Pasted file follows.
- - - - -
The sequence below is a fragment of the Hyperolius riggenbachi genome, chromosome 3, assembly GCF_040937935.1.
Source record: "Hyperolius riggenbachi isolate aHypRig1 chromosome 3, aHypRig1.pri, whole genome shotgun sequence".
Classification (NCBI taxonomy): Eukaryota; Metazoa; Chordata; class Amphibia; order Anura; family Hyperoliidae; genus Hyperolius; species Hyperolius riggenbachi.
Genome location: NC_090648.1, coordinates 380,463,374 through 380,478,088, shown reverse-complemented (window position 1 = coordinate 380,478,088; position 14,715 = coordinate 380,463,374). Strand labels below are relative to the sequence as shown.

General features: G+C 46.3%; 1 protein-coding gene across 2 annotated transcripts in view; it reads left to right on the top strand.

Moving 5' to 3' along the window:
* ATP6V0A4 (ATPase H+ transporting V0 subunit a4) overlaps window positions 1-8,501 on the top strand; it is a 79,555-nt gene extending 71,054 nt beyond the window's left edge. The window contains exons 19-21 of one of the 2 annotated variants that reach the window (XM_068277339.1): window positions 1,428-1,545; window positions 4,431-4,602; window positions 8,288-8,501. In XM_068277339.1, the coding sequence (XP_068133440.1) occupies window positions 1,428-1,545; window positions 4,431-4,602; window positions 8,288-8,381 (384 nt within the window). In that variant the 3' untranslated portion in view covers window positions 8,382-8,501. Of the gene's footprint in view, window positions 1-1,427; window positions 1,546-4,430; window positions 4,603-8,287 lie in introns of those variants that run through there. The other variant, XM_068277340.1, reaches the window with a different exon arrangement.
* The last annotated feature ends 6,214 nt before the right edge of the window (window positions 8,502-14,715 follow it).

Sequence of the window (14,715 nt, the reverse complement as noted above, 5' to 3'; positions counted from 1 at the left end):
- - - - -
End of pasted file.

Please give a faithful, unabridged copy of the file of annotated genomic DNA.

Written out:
The sequence below is a fragment of the Hyperolius riggenbachi genome, chromosome 3, assembly GCF_040937935.1.
Source record: "Hyperolius riggenbachi isolate aHypRig1 chromosome 3, aHypRig1.pri, whole genome shotgun sequence".
Classification (NCBI taxonomy): Eukaryota; Metazoa; Chordata; class Amphibia; order Anura; family Hyperoliidae; genus Hyperolius; species Hyperolius riggenbachi.
Genome location: NC_090648.1, coordinates 380,463,374 through 380,478,088, shown reverse-complemented (window position 1 = coordinate 380,478,088; position 14,715 = coordinate 380,463,374). Strand labels below are relative to the sequence as shown.

General features: G+C 46.3%; 1 protein-coding gene across 2 annotated transcripts in view; it reads left to right on the top strand.

Moving 5' to 3' along the window:
* ATP6V0A4 (ATPase H+ transporting V0 subunit a4) overlaps window positions 1-8,501 on the top strand; it is a 79,555-nt gene extending 71,054 nt beyond the window's left edge. The window contains exons 19-21 of one of the 2 annotated variants that reach the window (XM_068277339.1): window positions 1,428-1,545; window positions 4,431-4,602; window positions 8,288-8,501. In XM_068277339.1, the coding sequence (XP_068133440.1) occupies window positions 1,428-1,545; window positions 4,431-4,602; window positions 8,288-8,381 (384 nt within the window). In that variant the 3' untranslated portion in view covers window positions 8,382-8,501. Of the gene's footprint in view, window positions 1-1,427; window positions 1,546-4,430; window positions 4,603-8,287 lie in introns of those variants that run through there. The other variant, XM_068277340.1, reaches the window with a different exon arrangement.
* The last annotated feature ends 6,214 nt before the right edge of the window (window positions 8,502-14,715 follow it).

Sequence of the window (14,715 nt, the reverse complement as noted above, 5' to 3'; positions counted from 1 at the left end):